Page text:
An information booklet on the management of diabetes in pregnancy aims to promote high quality care and service to women with the condition to ensure the outcome for mother and baby matches that of non-diabetic women.
The publication entitled “Clinical Practices - Guidelines for the Management of Diabetes in Pregnancy” was launched at University Hospital Galway. It is intended for use by midwives, registered nurses, obstetricians, physicians and GPs responsible for the care of women with diabetes who are pregnant or who are planning a pregnancy and for women with gestational diabetes.
The guidelines were drawn up by Professor Fidelma Dunne, consultant endocrinologist at Galway University Hospitals and head of the School of Medicine at NUI Galway and the ATLANTIC DIP research group. They provide a common framework for professionals involved in the care of pregnant women at risk of, or with, gestational diabetes and those with pre-existing diabetes, type 1 and 2.
Diabetes is the most common medical disorder of pregnancy and complicates one in 200 pregnancies in Ireland. Even with recent improvements in diabetic and obstetric care, the risk of stillbirth is five times and perinatal mortality is 3.5 times greater than non diabetic pregnant women. In addition, the incidence of congenital malformations remains twice the rate as for non-diabetic pregnancies. The number of women with established type 2 diabetes entering pregnancy is also on the increase and represents 25 per cent of women with pre-gestational diabetes at antenatal clinics. Research through ATLANTIC DIP has identified that a further one in 10 women with no known diabetes will develop gestational diabetes in pregnancy.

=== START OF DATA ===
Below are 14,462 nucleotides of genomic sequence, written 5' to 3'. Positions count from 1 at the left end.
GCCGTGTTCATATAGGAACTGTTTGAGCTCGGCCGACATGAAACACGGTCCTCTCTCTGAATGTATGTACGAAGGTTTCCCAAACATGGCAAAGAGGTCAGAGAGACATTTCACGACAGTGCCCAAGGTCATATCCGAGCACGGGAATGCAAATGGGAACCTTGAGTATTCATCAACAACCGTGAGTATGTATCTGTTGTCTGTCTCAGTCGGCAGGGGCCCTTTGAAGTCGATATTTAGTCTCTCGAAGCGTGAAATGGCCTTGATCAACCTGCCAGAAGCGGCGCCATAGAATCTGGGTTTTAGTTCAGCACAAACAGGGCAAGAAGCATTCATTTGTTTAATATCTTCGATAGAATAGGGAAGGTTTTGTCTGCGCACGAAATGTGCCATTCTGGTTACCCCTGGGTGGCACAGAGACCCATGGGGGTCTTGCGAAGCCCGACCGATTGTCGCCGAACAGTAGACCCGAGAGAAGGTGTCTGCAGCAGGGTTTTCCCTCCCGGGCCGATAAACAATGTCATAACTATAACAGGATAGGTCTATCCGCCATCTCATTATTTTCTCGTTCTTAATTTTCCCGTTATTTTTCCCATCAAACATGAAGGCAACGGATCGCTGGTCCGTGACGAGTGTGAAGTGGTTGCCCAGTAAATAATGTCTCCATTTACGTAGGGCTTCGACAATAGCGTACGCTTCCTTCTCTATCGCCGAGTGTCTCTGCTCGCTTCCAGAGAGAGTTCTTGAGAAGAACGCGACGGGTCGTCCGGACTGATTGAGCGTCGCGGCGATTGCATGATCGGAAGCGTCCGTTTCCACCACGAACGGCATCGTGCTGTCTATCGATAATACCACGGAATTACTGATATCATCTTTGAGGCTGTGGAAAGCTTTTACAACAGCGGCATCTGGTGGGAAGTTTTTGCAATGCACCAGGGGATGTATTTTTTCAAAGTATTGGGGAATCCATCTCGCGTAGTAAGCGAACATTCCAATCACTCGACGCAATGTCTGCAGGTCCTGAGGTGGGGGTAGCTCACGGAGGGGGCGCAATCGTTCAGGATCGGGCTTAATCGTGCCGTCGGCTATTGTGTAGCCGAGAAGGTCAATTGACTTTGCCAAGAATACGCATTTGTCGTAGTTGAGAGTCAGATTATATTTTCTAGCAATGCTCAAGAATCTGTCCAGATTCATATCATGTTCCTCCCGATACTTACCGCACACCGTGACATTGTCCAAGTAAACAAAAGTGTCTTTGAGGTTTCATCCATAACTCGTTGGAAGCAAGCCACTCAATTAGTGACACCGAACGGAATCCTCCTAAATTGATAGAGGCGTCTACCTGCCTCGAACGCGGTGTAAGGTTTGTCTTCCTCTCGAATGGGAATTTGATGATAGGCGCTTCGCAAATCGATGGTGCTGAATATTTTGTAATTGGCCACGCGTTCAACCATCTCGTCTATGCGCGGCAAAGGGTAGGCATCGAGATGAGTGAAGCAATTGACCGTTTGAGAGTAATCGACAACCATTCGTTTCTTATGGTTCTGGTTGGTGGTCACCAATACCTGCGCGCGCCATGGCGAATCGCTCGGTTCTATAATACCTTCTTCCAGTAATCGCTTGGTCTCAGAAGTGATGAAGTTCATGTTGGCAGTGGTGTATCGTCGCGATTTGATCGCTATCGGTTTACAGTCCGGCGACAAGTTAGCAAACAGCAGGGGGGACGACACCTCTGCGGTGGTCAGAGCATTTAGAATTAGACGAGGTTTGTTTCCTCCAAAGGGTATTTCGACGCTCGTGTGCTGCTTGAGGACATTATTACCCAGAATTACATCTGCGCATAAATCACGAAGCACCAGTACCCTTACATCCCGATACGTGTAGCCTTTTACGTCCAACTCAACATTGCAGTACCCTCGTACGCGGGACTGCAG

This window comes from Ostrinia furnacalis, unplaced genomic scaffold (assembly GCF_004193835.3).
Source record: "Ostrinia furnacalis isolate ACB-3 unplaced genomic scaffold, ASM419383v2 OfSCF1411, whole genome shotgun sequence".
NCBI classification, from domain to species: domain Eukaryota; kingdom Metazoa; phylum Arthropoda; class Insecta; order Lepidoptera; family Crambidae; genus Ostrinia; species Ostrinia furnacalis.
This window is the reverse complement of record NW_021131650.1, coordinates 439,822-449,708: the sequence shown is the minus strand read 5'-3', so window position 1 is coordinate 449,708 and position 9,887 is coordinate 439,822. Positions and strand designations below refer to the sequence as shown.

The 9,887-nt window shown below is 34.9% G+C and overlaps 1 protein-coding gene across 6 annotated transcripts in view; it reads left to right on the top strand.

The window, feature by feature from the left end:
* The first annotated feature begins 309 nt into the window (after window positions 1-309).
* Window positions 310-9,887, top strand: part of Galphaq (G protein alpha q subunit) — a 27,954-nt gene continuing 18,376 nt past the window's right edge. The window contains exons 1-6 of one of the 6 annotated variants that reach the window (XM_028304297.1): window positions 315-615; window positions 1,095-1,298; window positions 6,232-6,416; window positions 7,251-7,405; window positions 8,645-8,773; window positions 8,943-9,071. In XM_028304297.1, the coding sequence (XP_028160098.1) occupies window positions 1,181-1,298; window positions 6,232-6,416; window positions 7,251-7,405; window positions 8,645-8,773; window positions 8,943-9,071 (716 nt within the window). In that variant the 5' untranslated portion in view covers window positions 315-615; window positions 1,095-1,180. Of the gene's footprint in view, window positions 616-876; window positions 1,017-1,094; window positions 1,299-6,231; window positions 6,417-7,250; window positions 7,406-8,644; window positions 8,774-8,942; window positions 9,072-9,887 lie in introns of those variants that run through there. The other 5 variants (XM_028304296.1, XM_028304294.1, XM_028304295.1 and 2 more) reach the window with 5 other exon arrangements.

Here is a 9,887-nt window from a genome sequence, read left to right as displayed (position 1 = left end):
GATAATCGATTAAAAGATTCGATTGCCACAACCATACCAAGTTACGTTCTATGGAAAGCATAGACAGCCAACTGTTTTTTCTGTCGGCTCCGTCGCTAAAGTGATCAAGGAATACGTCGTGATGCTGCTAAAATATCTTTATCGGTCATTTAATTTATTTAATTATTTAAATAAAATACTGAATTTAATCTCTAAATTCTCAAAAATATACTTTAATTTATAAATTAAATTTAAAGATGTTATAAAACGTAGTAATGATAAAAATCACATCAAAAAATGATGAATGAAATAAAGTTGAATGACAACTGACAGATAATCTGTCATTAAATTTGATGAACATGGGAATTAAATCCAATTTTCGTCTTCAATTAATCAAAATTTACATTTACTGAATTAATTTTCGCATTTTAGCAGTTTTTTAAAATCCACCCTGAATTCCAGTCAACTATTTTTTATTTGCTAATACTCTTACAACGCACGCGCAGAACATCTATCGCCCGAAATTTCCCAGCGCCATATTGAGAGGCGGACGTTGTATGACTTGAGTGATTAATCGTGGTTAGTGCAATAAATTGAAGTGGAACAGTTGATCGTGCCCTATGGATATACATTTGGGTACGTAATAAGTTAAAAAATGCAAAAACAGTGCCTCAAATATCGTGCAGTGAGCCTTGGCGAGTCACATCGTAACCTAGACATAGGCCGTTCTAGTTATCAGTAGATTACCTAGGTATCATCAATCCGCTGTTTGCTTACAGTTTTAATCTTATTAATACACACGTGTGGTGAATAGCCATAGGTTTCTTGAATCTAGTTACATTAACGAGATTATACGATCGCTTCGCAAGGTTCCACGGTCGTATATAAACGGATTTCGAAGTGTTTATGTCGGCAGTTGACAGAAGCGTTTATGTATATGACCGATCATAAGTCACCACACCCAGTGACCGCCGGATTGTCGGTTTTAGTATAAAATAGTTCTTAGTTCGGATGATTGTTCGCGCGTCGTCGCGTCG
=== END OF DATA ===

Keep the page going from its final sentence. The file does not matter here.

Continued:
The new booklet covers areas such as preconceptual care, gestational diabetes, antenatal care, management during delivery, postnatal care and care of the newborn.
Professor Fidelma Dunne says the guidelines are an aid for professionals who deliver care to women with diabetes before, during and after pregnancy.
“We hope to update them on a regular basis as new information through research appears through our own work and internationally. We are also developing a booklet for patients which will be available soon. All these tools will be available on the ATLANTIC DIP website early in 2010.”
ATLANTIC-DIP is a research partnership between five ante-natal centres on the west coast of Ireland - Galway University Hospitals, Letterkenny General Hospital, Sligo General Hospital, Portiuncla Hospital, Ballinasloe, and Mayo General Hospital. It was established in 2005 and is funded by the Health Research Board. It focuses on research, audit, clinical care and professional and patient education in order to improve outcomes for pregnancies complicated by diabetes.